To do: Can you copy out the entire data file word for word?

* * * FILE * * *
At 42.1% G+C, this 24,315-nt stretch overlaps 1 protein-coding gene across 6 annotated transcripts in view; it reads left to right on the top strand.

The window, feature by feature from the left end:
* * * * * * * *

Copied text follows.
At 42.1% G+C, this 24,315-nt stretch overlaps 1 protein-coding gene across 6 annotated transcripts in view; it reads left to right on the top strand.

The window, feature by feature from the left end: